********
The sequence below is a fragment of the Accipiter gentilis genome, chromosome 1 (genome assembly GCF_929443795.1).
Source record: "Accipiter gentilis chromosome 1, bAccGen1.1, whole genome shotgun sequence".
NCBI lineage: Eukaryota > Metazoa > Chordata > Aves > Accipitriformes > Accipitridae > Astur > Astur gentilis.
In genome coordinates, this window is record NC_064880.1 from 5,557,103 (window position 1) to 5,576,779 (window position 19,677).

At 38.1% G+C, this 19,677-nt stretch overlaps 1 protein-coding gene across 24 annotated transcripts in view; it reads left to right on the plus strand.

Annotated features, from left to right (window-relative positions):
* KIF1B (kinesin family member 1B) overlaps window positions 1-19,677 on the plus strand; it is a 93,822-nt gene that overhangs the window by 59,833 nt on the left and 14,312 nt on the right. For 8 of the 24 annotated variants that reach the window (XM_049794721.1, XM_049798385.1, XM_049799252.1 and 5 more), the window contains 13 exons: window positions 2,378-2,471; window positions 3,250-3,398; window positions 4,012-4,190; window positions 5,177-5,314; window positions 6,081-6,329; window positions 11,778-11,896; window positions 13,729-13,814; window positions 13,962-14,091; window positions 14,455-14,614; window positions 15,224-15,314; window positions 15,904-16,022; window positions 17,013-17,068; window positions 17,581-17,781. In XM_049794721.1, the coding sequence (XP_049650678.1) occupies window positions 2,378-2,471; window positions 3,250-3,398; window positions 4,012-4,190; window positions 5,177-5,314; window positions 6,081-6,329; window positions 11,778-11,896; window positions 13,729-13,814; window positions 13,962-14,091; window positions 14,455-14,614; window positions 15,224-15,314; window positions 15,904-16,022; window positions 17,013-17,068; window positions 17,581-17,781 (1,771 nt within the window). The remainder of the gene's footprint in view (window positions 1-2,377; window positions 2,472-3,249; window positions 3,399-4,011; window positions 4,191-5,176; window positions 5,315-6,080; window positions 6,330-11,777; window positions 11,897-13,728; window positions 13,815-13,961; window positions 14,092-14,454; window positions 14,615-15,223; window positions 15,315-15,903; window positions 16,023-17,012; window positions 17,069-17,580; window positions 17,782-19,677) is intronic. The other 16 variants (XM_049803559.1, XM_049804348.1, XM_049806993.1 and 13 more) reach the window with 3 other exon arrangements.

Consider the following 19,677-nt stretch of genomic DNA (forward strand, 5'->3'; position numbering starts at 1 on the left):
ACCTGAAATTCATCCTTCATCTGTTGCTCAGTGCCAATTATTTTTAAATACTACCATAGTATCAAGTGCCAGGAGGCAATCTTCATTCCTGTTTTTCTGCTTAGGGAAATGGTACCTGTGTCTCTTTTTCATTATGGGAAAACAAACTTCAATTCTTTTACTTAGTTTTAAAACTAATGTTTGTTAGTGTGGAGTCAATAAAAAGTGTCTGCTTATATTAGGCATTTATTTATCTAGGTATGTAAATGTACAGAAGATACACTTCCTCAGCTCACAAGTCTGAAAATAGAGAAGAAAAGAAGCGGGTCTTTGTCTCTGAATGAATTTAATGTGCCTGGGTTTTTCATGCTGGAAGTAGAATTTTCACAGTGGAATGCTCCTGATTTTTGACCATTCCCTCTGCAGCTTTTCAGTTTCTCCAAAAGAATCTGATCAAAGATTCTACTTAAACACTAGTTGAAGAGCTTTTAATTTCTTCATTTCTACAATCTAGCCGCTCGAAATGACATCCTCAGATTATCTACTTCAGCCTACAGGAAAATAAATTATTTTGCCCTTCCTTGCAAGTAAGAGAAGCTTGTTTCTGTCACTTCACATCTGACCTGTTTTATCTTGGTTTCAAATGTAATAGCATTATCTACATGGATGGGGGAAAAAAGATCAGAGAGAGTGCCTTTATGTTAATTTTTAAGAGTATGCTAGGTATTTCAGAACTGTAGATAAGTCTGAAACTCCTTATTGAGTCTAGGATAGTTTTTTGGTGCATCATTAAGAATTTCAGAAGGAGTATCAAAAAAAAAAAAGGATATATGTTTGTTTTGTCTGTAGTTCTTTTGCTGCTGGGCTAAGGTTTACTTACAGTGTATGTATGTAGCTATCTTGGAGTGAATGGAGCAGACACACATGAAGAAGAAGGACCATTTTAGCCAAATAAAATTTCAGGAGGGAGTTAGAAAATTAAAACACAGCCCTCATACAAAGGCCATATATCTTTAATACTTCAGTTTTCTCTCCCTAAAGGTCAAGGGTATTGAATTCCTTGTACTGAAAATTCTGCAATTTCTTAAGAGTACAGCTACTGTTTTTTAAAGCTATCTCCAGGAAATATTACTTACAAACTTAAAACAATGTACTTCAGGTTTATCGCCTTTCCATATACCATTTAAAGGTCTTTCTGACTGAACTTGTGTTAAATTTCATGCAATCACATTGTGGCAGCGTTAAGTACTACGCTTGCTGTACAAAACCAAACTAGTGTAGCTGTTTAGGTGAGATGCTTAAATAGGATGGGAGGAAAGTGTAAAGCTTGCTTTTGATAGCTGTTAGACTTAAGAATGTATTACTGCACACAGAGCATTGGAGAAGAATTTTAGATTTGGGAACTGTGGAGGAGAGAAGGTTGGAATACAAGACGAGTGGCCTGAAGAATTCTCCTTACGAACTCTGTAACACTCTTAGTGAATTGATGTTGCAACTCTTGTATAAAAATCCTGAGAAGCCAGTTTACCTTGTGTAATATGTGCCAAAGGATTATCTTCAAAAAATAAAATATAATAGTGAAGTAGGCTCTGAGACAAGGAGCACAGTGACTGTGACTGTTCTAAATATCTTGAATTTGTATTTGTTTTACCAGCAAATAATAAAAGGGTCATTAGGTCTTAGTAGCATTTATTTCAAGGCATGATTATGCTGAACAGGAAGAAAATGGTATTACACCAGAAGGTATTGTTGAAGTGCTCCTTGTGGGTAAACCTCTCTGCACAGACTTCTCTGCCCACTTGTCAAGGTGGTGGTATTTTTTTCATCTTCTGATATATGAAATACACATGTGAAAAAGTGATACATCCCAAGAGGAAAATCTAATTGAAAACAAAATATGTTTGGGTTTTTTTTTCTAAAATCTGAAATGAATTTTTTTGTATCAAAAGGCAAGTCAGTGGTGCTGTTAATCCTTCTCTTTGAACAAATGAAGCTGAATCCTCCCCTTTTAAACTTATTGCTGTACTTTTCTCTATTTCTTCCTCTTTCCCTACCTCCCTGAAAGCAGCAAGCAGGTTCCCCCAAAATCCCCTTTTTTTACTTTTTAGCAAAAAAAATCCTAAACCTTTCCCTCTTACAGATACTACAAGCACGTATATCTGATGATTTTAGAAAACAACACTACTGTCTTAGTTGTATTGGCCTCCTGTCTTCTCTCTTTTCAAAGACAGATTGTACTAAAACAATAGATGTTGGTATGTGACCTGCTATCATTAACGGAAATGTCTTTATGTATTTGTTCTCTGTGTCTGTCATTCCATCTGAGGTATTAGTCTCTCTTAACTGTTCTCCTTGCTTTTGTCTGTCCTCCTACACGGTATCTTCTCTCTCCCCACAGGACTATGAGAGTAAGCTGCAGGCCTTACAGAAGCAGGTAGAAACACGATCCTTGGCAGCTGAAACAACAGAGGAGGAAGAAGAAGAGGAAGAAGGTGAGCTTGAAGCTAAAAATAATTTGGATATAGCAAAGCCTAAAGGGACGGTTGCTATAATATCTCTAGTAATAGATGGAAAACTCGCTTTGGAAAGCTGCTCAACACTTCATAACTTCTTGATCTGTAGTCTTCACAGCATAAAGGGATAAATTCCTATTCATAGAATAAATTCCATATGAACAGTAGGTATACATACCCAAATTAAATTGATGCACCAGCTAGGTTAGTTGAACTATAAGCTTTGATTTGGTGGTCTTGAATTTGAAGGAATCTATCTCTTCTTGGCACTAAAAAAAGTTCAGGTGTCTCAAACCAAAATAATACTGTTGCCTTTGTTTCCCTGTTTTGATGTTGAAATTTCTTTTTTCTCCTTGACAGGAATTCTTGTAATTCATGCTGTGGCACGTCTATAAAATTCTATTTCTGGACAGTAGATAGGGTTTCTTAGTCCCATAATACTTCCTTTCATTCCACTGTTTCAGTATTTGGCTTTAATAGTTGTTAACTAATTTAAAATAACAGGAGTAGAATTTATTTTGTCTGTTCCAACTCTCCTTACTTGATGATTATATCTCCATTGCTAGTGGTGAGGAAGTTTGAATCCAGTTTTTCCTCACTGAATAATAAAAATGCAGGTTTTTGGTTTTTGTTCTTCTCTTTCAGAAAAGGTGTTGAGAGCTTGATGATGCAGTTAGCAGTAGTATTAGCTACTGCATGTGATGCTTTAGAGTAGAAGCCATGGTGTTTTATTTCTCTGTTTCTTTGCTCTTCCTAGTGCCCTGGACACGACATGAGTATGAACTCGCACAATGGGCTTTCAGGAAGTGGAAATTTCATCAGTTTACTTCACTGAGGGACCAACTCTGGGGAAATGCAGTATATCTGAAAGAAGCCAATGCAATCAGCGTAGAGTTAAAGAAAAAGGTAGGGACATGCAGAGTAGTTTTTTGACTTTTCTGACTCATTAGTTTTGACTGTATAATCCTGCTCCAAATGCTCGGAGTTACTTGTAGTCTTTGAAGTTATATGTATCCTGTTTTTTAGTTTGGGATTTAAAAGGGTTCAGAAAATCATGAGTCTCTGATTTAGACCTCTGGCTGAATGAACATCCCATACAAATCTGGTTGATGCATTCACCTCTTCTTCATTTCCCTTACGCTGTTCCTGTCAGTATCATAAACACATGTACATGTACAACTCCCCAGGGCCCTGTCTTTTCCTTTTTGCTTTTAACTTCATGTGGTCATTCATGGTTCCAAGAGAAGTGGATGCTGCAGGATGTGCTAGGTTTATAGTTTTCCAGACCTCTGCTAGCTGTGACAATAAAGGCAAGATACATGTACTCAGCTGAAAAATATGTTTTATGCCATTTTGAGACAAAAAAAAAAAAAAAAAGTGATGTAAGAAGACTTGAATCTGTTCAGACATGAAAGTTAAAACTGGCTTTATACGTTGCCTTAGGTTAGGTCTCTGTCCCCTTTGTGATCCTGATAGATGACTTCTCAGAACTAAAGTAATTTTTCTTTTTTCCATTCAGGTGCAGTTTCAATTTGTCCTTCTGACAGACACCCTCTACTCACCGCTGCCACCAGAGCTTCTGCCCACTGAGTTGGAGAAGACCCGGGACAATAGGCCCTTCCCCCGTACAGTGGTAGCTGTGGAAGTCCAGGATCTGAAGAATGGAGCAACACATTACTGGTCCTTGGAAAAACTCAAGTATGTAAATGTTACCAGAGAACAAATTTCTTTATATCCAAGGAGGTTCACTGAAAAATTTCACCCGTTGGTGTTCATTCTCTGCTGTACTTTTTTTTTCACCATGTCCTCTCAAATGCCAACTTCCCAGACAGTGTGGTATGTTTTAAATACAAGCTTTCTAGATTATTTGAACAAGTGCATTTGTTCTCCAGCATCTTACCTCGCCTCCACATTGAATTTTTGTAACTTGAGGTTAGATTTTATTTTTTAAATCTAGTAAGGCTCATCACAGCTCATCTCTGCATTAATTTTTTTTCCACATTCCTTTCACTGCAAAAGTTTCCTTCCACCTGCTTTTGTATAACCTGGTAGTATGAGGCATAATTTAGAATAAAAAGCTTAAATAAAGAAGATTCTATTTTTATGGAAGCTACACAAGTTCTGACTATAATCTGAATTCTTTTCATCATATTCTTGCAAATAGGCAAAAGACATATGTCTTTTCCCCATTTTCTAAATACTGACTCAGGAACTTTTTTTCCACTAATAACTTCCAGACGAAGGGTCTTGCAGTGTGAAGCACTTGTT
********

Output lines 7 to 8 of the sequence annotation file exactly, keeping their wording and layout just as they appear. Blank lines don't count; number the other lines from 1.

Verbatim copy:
* KIF1B (kinesin family member 1B) overlaps window positions 1-19,677 on the plus strand; it is a 93,822-nt gene that overhangs the window by 59,833 nt on the left and 14,312 nt on the right. For 8 of the 24 annotated variants that reach the window (XM_049794721.1, XM_049798385.1, XM_049799252.1 and 5 more), the window contains 13 exons: window positions 2,378-2,471; window positions 3,250-3,398; window positions 4,012-4,190; window positions 5,177-5,314; window positions 6,081-6,329; window positions 11,778-11,896; window positions 13,729-13,814; window positions 13,962-14,091; window positions 14,455-14,614; window positions 15,224-15,314; window positions 15,904-16,022; window positions 17,013-17,068; window positions 17,581-17,781. In XM_049794721.1, the coding sequence (XP_049650678.1) occupies window positions 2,378-2,471; window positions 3,250-3,398; window positions 4,012-4,190; window positions 5,177-5,314; window positions 6,081-6,329; window positions 11,778-11,896; window positions 13,729-13,814; window positions 13,962-14,091; window positions 14,455-14,614; window positions 15,224-15,314; window positions 15,904-16,022; window positions 17,013-17,068; window positions 17,581-17,781 (1,771 nt within the window). The remainder of the gene's footprint in view (window positions 1-2,377; window positions 2,472-3,249; window positions 3,399-4,011; window positions 4,191-5,176; window positions 5,315-6,080; window positions 6,330-11,777; window positions 11,897-13,728; window positions 13,815-13,961; window positions 14,092-14,454; window positions 14,615-15,223; window positions 15,315-15,903; window positions 16,023-17,012; window positions 17,069-17,580; window positions 17,782-19,677) is intronic. The other 16 variants (XM_049803559.1, XM_049804348.1, XM_049806993.1 and 13 more) reach the window with 3 other exon arrangements.

Consider the following 19,677-nt stretch of genomic DNA (forward strand, 5'->3'; position numbering starts at 1 on the left):